4 Short But Sweet Survival Tips for Fully Remote Start-Ups

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From freelancers flying solo to large-scale teams, fully remote start-ups are all the rage right now, and why not? Between not being tied down to a costly physical location and the inherent freedom of being able to work on your own terms, the swiftness of a remote start-up is especially appealing to the millennial crowd.

That being said, running a fully remote start-up does require a certain level of planning, preparation and discipline for those looking to be successful. It’s natural to want to mix work and play when working remotely; meanwhile, distractions are seemingly everywhere for those looking to get down to business.

Rather than fall prey to some of the most common missteps of remote workers, keep the following tips in the back of your mind as a sort of survival guide of what to do and not to do when starting your remote empire.

1. Your Laptop is Your Lifeline

Although it may seem rather obvious, fully remote workers need reliable devices in order to function; however, there’s nothing more important than your computer on-the-go when you’re starting out. Bear in mind that remote workers rarely work solely from the comfort of their own homes, and therefore require the following bells and whistles:

  • A durable device with long battery life which can take a beating: you never know where you’ll end up working from or how long you’ll end up being there
  • Security programs, including programs which consistently back up your files as well as platforms to scan network settings to ensure that your device is secure (think: be wary of public wi-fi)
  • Enough processing power to run multiple programs at once: between video capture programs, virtual meetings and photo editing software, you can quickly kill your computer if it’s not quite literally up to speed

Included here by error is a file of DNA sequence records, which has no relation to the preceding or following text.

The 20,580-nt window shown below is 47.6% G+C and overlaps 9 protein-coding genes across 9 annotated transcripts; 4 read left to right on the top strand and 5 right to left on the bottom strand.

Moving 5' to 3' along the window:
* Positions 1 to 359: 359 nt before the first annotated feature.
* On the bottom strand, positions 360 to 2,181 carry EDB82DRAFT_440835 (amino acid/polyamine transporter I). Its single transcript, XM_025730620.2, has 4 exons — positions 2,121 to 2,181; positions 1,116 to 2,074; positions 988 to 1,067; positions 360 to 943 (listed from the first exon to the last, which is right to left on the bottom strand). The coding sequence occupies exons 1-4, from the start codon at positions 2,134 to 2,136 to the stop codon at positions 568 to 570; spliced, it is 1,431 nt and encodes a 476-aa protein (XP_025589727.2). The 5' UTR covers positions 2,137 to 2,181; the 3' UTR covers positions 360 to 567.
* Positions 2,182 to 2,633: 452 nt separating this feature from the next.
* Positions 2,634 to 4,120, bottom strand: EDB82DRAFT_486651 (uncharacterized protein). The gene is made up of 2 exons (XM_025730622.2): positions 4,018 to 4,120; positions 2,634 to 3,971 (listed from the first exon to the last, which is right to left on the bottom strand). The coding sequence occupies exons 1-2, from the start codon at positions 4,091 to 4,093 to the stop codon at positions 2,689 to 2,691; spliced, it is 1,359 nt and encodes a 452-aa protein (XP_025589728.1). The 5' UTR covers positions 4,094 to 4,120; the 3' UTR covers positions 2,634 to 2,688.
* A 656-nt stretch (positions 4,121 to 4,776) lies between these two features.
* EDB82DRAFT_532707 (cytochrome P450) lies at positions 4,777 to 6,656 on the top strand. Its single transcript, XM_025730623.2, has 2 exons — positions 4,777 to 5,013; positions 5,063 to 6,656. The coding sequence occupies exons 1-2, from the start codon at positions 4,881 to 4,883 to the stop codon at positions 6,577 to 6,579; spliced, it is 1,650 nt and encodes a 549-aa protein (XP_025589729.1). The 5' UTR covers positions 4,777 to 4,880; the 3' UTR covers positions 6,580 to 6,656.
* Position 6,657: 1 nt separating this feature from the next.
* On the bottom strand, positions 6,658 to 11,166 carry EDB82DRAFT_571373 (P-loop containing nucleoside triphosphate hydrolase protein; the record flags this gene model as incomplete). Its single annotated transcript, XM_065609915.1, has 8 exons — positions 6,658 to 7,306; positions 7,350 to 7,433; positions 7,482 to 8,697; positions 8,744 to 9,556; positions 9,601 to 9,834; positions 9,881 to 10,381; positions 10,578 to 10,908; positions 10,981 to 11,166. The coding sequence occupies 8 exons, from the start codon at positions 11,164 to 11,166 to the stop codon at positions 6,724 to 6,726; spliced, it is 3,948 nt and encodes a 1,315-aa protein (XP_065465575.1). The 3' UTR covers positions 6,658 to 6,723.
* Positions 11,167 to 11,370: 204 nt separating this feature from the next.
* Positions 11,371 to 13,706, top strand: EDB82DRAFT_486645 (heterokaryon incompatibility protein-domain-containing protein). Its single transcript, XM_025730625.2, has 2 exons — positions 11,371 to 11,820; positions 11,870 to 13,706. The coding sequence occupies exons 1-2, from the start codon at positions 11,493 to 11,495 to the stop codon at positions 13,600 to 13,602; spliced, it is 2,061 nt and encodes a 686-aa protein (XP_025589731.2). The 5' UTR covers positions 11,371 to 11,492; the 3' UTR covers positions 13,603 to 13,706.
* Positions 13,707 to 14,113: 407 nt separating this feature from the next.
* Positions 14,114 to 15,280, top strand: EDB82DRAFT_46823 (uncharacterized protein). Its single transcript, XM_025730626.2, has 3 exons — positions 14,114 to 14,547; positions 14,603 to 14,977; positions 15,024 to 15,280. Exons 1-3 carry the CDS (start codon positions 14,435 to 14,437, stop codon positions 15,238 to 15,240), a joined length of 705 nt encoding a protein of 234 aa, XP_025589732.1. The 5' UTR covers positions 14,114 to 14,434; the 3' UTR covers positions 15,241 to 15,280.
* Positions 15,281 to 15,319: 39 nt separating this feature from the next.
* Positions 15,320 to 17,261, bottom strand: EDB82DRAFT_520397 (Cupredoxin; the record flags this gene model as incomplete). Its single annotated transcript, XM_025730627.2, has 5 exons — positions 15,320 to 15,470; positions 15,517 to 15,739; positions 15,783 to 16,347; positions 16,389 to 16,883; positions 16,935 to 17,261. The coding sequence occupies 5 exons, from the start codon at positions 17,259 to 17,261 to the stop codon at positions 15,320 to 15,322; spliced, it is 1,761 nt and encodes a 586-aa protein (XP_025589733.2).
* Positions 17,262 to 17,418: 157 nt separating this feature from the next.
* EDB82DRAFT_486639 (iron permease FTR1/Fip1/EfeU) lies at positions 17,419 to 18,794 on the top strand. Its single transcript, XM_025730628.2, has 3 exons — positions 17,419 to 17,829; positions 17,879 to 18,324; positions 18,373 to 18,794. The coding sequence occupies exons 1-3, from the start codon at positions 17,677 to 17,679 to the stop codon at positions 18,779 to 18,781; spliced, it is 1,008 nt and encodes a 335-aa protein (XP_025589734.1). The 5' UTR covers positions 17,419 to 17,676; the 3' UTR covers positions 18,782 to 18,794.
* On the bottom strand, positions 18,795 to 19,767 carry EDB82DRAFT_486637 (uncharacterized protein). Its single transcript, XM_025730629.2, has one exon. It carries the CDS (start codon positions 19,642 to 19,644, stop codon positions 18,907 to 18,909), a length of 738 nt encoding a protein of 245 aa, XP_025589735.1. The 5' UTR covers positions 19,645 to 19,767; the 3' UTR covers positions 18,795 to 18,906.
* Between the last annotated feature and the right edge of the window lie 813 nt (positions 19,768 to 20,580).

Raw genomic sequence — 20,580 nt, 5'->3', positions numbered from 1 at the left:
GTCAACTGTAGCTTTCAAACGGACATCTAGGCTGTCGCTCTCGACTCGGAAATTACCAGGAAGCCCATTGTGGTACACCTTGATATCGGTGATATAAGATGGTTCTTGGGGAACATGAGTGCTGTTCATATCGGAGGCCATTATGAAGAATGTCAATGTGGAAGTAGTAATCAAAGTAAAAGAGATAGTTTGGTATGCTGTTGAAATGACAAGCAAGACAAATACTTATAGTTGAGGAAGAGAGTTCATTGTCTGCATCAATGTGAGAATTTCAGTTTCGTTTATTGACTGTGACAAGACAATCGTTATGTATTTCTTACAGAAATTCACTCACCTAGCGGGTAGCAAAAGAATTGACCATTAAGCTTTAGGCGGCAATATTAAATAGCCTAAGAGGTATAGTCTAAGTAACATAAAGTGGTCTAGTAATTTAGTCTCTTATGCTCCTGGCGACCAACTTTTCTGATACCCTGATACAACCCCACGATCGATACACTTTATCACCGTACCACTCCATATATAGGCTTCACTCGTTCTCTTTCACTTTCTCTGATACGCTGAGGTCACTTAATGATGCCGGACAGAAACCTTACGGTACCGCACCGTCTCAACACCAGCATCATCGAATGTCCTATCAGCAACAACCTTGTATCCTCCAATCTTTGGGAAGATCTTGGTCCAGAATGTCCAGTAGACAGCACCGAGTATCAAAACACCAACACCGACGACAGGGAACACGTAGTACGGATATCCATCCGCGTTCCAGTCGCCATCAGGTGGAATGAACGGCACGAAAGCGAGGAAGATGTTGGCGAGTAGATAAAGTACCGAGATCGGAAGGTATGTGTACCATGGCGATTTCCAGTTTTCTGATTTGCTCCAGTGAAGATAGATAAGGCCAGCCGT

2. Step Up Your Meeting Skills

Although a lack of meetings is a commonly cited benefit of remote work, the fact remains that you will inevitably need to talk with colleagues and clients beyond the realm of email. Think about it: you have seemingly endless opportunities to get deals done between Skype calls and Google Hangouts alone.

Regardless of which platform works for you or your team, strive to step up your virtual meeting skills to seal the deal and ensure productivity each and every time you get on a call. This means setting specific goals, having an agenda and looking the part of a professional versus appearing like a slob on the other end of your webcam. When in doubt, prepare for your virtual meetings just like you would a face-to-face interview.

3. Improve Your Social Presence

Small touches such as professional profile photos, consistent updates and a widespread social presence can help show potential clients that you’re staying on top of your marketing game. While you shouldn’t spread yourself thin attacking the various social channels, having an up-to-date and sleek social presence will send a positive message for anyone that’s doing their homework on you and your business.

4. Don’t Be an Island

Speaking of social media, don’t fall into the trap of loneliness as a remote worker. Not only can a healthy social presence via Facebook communities keep you in the loop about your industry but also represent awesome networking opportunities. Your goal on social media shouldn’t be to waste time, but rather contribute to the larger conversation of your industry.

Remote start-ups require attention to small details which are easy to overlook. Either on your own or as part of a team, these tips can help ease you into the remote lifestyle and kick-start your career on-the-go.

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Susan Melony is a writer and content marketer based in Kansas City. She writes about marketing, finance, business, and how to survive the solopreneur lifestyle. You can find her on Twitter.